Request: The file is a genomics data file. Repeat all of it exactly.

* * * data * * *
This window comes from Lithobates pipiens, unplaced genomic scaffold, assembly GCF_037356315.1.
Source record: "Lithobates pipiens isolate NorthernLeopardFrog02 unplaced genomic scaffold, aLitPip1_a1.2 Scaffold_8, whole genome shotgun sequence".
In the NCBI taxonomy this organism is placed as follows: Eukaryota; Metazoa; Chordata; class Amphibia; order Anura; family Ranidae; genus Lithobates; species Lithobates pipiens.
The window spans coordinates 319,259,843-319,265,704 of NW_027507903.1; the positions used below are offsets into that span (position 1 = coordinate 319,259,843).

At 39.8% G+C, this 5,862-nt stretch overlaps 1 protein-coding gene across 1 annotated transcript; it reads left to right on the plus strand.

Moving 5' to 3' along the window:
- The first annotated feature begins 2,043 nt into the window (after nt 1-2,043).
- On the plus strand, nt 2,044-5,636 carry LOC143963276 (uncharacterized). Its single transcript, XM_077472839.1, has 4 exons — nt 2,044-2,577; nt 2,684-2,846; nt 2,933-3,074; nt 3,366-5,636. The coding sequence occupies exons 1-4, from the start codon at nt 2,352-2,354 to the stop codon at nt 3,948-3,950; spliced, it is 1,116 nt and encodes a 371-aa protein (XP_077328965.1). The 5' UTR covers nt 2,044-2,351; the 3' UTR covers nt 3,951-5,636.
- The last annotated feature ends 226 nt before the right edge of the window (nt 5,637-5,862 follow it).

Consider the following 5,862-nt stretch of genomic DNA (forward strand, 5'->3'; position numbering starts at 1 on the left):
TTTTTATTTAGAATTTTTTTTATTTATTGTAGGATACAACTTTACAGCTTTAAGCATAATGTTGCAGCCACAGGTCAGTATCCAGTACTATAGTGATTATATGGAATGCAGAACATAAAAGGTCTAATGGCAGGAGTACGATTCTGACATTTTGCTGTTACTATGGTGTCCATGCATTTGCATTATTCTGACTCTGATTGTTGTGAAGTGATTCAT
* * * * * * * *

This window comes from Lithobates pipiens, unplaced genomic scaffold, assembly GCF_037356315.1.
Source record: "Lithobates pipiens isolate NorthernLeopardFrog02 unplaced genomic scaffold, aLitPip1_a1.2 Scaffold_8, whole genome shotgun sequence".
In the NCBI taxonomy this organism is placed as follows: Eukaryota; Metazoa; Chordata; class Amphibia; order Anura; family Ranidae; genus Lithobates; species Lithobates pipiens.
The window spans coordinates 319,259,843-319,265,704 of NW_027507903.1; the positions used below are offsets into that span (position 1 = coordinate 319,259,843).

At 39.8% G+C, this 5,862-nt stretch overlaps 1 protein-coding gene across 1 annotated transcript; it reads left to right on the plus strand.

Moving 5' to 3' along the window:
- The first annotated feature begins 2,043 nt into the window (after nt 1-2,043).
- On the plus strand, nt 2,044-5,636 carry LOC143963276 (uncharacterized). Its single transcript, XM_077472839.1, has 4 exons — nt 2,044-2,577; nt 2,684-2,846; nt 2,933-3,074; nt 3,366-5,636. The coding sequence occupies exons 1-4, from the start codon at nt 2,352-2,354 to the stop codon at nt 3,948-3,950; spliced, it is 1,116 nt and encodes a 371-aa protein (XP_077328965.1). The 5' UTR covers nt 2,044-2,351; the 3' UTR covers nt 3,951-5,636.
- The last annotated feature ends 226 nt before the right edge of the window (nt 5,637-5,862 follow it).

Consider the following 5,862-nt stretch of genomic DNA (forward strand, 5'->3'; position numbering starts at 1 on the left):
TTTTTATTTAGAATTTTTTTTATTTATTGTAGGATACAACTTTACAGCTTTAAGCATAATGTTGCAGCCACAGGTCAGTATCCAGTACTATAGTGATTATATGGAATGCAGAACATAAAAGGTCTAATGGCAGGAGTACGATTCTGACATTTTGCTGTTACTATGGTGTCCATGCATTTGCATTATTCTGACTCTGATTGTTGTGAAGTGATTCAT